BRACHYCEPHALIC SYNDROME: The full name of this disorder is brachycephalic airway obstruction syndrome (BAOS) (flat faced). Virtually all dogs of any flat faced dog breeds (including all French & English bulldogs) have some degree of increased effort associated with breathing from the time they are born. Many have varying degrees of obstruction to their airways. The most common anatomical features that lead to the respiratory difficulties typical of these dog breeds, include elongated soft palate (which all bulldogs have to some degree), narrowed nostrils, relatively small trachea (hypoplastic trachea). Along with the breed being brachycephalic comes smaller trachea size (TRACHEA IS THE 2ND MOST COMMONLY MISDIAGNOSED BULLDOG ISSUE).

Bulldogs are very very often times mis-diagnosed with hypoplastic trachea’s when they have colds, medical emergency’s etc. The average size of a bulldog trachea is: Bulldogs should be TD/TI > 0.12 ratio), but .09 & up is acceptable! Also see:¬†

Research says that 55% of all bulldogs are hypoplastic. Excessive panting over periods of time can cause scar damage to form in the trachea. Another reason to keep bulldogs cool.

It is VERY important to note: If your vet tells you that your French or English bulldog has a hypoplastic trachea, demand the exact trachea measurement! Often vets misdiagnose the trachea size without even measuring the trachea! No trachea diagnoses should be made without the complete measurement! Also having the measurement will help diagnose exactly how small your bulldogs trachea is which will help determine the long term prognosis and best treatment.

How is brachycephalic syndrome inherited?¬†Selection for exaggerated features has resulted in the respiratory difficulties in these breeds. For example breed standards for the English bulldog specify that the face should be very short, as should the distance between the tip of the nose and where it is set deep between the eyes. It is hardly surprising that this leaves little room for the structures involved in normal breathing. This being said Bulldogs that are more show quality or “more perfect” often show greater degrees of brachycephalic syndrome.

What does brachycephalic syndrome mean to your dog and you?


  • You can greatly help your French or English Bulldog’s long term respiratory health by not allowing him to overheat or excessively pant. Allowing your French or English Bulldog to pant for long periods of time can actually cause exaggerated breathing issues by stretching out his soft palate, causing scar damage to his trachea & putting unneeded stress on his heart. Overheating is especially dangerous in these brachycephalic dog breeds, because increased panting (the normal mechanism for cooling in dogs) can cause further swelling and narrowing of the already constricted airways, which will increase your dog’s anxiety. Excitement, exercise, or warm weather (and especially a combination of these factors) can trigger this vicious cycle. These dogs can also have gastrointestinal problems, because of difficulties coordinating swallowing when they are working so hard at breathing. This can result in vomiting or gagging because of swallowing so much air, or aspiration pneumonia, because of breathing in saliva or food particles. KEEP YOUR BULLDOG COOL!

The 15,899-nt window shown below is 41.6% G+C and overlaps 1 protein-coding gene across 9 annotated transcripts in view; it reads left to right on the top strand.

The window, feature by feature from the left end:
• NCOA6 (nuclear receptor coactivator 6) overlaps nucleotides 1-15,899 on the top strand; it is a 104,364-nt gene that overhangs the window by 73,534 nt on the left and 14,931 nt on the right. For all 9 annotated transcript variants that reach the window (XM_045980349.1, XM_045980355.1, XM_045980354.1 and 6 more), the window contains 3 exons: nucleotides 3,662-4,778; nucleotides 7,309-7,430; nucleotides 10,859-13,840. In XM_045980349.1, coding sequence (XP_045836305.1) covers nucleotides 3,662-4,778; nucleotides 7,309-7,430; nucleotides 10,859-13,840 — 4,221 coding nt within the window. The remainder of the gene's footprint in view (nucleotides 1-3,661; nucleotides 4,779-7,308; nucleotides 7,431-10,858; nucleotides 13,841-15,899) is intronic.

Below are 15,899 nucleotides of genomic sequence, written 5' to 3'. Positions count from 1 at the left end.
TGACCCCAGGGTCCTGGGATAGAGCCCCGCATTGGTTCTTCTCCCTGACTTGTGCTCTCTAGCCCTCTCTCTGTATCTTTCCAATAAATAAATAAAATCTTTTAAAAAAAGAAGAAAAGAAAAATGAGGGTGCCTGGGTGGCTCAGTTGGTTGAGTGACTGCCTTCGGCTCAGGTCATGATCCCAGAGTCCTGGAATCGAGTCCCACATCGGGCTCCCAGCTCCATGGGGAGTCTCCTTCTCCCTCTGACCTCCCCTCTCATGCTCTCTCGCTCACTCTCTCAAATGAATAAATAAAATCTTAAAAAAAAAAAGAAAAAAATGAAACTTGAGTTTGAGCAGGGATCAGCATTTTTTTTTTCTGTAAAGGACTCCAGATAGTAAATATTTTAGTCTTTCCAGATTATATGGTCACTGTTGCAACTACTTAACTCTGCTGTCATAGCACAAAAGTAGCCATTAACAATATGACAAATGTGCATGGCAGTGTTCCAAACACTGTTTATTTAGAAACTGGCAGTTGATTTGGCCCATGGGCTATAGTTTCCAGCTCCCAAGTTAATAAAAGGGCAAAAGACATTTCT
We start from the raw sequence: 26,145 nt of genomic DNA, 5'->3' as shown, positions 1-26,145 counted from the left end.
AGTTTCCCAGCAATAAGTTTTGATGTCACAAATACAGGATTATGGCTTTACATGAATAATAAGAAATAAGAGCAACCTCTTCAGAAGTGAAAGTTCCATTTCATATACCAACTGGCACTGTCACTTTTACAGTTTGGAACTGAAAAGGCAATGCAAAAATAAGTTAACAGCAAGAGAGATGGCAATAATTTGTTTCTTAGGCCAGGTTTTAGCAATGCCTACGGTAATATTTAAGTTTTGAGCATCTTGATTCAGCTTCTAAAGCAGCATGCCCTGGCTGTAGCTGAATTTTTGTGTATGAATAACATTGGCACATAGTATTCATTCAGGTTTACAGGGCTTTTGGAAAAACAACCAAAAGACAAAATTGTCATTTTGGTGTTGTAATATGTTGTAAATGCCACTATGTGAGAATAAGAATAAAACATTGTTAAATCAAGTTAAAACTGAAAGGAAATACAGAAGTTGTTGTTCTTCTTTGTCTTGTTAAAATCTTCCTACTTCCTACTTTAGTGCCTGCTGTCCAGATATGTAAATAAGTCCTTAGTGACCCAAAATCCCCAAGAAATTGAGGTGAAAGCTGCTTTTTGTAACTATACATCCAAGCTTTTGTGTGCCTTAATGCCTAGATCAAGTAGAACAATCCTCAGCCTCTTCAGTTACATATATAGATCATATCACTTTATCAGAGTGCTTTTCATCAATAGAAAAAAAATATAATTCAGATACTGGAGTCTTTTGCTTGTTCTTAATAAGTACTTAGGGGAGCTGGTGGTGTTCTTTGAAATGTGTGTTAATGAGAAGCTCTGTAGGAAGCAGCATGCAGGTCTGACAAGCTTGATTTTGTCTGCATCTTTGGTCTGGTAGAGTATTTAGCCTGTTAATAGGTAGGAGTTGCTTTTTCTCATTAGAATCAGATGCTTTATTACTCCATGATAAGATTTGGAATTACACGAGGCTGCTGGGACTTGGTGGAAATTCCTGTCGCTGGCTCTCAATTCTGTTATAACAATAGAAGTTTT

• ¬†
  • Some cooling products that can be VERY helpful in keeping your Bulldog safe in Summer months are cool collars, spray bottles & cool jackets:¬†¬†(also, spray bottles with cool water).

All dogs of these brachycephalic breeds have an increased risk associated with sedation and anesthesia, for which your veterinarian should take extra precautions. Because changes in anatomy are common to all dogs of these flat faced dog breeds, diagnosis is really a question of the degree of abnormality. The overlong soft palate is best examined under general anesthesia, and so, because of the associated risks, your vet will most likely ask your permission in advance to surgically correct it at the same time if necessary. Neutering can often be performed at the same time.

How is brachycephalic syndrome treated? Medical treatment (oxygen therapy, corticosteroids): Albuterol sulfate breathing treatments are most effective when a bulldog has a bad cold or pneumonia. Surgery could be required. Most commonly this involves removal of some of the excess fleshy soft palate, and widening of air passages at the nostrils. It is important to keep your dog from becoming overweight, as this will worsen his or her respiratory difficulties in the long run. Please see OVERWEIGHT BULLDOGS.

For the veterinarian: Propofol should be used as this is a short-acting anesthesia. Sedation without intubation will relax upper airway muscles and may increase obstruction, and hyperthermia may develop in an oxygen tent or cage and exacerbate the problem. These dogs, particularly the English bulldog, have an increased risk of aspiration pneumonia following surgery to correct airway problems & should never be left unattended post surgery. In mild episodes of obstruction, short-acting steroids, oxygen therapy or breathing treatments of Albuterol Sulfate are most effective. Cooling the dog while it calms down may be sufficient. Please see HEATSTROKE IN BULLDOGS.